Euro and sterling snapped their three-day winning streak in advance of next week's European Union summit where Britain and the economic bloc may strike a Brexit deal.
China's exports jumped 14.5 percent in September from a year earlier, the biggest year-over-year increase in seven months and marking a record trade surplus with the United States. This suggested the tariffs U.S. President Donald Trump has slapped on Beijing have yet to bite.
"The market breathed a sigh of relief with the Chinese trade numbers despite the tit-for-tat trade war with the U.S.," said Dean Popplewell, vice president of market analysis at Oanda in Toronto. "People were happy to put on some risk."
A weaker yuan likely mitigated the sting from U.S. duties on $250 billion worth of Chinese-made goods, analysts said.
U.S. Treasury Secretary Steven Mnuchin said on Friday he told China's central bank chief that currency issues need to be part of any further U.S.-China trade talks.
At 10:43 a.m. (1443 GMT), an index that tracks the dollar versus six major currencies <.DXY> was up 0.29 percent at 95.291.
It touched a seven-week high of 96.15 on Tuesday as U.S. 10-year Treasury yield <US10YT=RR> hit a 7-year peak due to worries about rising inflation and U.S. government debt supply.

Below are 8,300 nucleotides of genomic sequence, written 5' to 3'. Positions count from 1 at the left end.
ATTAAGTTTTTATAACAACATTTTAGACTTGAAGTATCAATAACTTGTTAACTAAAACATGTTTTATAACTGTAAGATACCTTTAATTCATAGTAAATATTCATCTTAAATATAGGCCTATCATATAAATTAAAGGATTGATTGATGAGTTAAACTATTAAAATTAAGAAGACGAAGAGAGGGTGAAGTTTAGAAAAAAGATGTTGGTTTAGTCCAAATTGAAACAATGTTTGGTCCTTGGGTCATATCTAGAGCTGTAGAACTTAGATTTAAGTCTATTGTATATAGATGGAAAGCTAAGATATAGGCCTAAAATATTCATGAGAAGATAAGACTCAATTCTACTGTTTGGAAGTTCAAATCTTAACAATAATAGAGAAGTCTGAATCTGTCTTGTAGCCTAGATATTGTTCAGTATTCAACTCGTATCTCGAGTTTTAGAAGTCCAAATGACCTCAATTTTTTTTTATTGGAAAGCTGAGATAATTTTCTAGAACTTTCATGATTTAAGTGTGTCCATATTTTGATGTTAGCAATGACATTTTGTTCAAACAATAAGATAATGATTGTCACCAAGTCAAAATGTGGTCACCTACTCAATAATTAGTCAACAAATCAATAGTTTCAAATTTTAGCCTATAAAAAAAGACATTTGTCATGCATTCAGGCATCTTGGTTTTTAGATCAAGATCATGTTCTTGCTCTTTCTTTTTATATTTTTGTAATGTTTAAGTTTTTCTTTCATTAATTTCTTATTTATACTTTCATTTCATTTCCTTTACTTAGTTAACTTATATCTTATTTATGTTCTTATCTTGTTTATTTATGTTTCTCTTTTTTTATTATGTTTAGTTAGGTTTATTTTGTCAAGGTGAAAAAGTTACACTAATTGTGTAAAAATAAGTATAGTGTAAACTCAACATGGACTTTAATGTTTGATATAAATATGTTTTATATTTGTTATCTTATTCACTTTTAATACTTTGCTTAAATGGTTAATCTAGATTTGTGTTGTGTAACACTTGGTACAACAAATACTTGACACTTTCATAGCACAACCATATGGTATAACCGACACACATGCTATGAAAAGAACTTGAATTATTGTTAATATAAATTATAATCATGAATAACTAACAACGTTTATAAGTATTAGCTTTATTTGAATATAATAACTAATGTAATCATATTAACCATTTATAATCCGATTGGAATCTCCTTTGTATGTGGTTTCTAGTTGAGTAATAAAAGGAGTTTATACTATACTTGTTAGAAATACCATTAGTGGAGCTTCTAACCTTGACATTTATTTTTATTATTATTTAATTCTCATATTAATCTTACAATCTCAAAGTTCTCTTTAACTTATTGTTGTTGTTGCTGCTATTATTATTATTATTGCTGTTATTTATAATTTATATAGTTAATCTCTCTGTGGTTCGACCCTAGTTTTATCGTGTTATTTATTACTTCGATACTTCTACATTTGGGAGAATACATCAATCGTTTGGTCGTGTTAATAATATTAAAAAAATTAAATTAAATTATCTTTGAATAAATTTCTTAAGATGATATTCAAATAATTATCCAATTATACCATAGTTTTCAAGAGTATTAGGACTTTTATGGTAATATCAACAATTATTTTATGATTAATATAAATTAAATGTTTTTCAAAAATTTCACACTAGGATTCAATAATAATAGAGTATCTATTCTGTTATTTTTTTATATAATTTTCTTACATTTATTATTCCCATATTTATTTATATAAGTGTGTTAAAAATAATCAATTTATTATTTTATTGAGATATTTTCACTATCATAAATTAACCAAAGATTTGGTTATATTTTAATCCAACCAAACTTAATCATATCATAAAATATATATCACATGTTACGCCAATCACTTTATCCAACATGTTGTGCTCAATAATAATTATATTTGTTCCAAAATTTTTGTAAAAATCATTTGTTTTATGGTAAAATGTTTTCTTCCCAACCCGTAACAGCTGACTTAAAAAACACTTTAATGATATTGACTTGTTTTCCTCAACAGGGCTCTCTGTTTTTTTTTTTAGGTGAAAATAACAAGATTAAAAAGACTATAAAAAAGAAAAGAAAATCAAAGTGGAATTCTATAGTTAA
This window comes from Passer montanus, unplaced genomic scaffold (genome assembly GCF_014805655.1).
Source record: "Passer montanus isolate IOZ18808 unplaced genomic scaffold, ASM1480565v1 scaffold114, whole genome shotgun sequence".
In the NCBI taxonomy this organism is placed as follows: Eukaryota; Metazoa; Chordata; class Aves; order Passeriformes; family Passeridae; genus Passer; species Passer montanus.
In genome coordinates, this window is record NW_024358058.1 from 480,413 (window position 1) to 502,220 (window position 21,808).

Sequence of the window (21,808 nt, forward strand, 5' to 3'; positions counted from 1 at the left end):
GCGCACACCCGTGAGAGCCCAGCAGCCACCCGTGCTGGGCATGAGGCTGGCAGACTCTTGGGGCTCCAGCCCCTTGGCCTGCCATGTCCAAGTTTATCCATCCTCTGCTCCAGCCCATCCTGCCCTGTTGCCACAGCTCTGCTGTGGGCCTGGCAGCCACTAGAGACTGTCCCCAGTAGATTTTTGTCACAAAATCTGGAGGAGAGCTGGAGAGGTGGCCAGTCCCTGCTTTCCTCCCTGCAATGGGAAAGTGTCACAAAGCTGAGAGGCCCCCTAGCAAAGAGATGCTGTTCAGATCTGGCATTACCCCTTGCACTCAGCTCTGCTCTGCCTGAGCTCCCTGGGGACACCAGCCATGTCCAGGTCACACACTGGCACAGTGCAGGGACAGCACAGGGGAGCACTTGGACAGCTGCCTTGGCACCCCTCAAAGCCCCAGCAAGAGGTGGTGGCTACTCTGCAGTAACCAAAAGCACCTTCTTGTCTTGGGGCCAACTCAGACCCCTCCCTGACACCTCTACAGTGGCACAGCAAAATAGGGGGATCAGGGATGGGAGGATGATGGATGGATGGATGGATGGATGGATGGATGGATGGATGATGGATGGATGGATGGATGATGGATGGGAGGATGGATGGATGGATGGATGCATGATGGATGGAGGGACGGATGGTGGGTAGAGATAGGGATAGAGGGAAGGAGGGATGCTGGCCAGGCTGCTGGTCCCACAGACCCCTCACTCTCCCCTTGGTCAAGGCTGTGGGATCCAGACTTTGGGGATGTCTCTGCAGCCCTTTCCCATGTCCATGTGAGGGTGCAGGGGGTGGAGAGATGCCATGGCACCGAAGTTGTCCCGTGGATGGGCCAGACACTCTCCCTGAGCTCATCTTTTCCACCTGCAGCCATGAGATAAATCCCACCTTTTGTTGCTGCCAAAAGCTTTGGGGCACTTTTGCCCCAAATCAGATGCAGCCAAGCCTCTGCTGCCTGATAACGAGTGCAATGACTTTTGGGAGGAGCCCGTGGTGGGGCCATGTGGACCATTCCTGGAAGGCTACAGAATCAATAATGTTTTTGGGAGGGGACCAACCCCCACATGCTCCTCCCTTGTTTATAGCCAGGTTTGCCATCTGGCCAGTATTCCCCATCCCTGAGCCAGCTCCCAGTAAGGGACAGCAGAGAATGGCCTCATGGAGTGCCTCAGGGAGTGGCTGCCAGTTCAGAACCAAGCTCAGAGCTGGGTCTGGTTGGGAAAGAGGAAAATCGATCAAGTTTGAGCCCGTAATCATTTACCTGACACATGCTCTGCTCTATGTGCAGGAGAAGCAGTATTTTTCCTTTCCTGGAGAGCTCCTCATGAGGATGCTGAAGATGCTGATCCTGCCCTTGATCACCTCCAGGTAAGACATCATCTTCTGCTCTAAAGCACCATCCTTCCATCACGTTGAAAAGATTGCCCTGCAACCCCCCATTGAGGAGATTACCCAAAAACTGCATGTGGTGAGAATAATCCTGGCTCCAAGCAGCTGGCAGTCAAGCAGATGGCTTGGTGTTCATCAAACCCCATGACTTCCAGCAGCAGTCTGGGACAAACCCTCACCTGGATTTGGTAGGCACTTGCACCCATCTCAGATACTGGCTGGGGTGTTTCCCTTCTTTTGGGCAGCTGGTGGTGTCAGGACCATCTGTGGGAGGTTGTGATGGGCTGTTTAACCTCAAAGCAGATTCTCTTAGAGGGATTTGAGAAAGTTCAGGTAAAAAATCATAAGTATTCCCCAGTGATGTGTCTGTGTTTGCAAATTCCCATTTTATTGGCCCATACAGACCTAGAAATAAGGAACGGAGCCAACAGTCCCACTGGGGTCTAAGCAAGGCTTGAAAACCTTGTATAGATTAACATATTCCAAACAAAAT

The MSCI All-Country World index <.MIWD00000PUS>, which tracks shares in 47 countries, was up 1.16 percent on the day.
The euro and pound retreated from two-week and three-week peaks, respectively, versus the greenback reached following comments from EU Brexit negotiator Michel Barnier on Wednesday who suggested an agreement for Britain to leave the EU could be reached next week.
The single currency was down 0.35 percent at $1.1553, while sterling was 0.52 percent lower at $1.3166.
The common currency also fell after European Central Bank President Mario Draghi toned down his outlook for a rise in underlying inflation from "relatively vigorous" to "gradual."
The Chinese yuan <CNH=EBS> fell 0.5 percent to 6.9123 per dollar in offshore trading, as the latest Chinese export figures stoked concerns they would ratchet up trade tension between China and the United States.
(Additional reporting by Tom Finn in LONDON, Vatsal Srivastava in SINGAPORE; Editing by Larry King and Phil Berlowitz)
By Richard Leong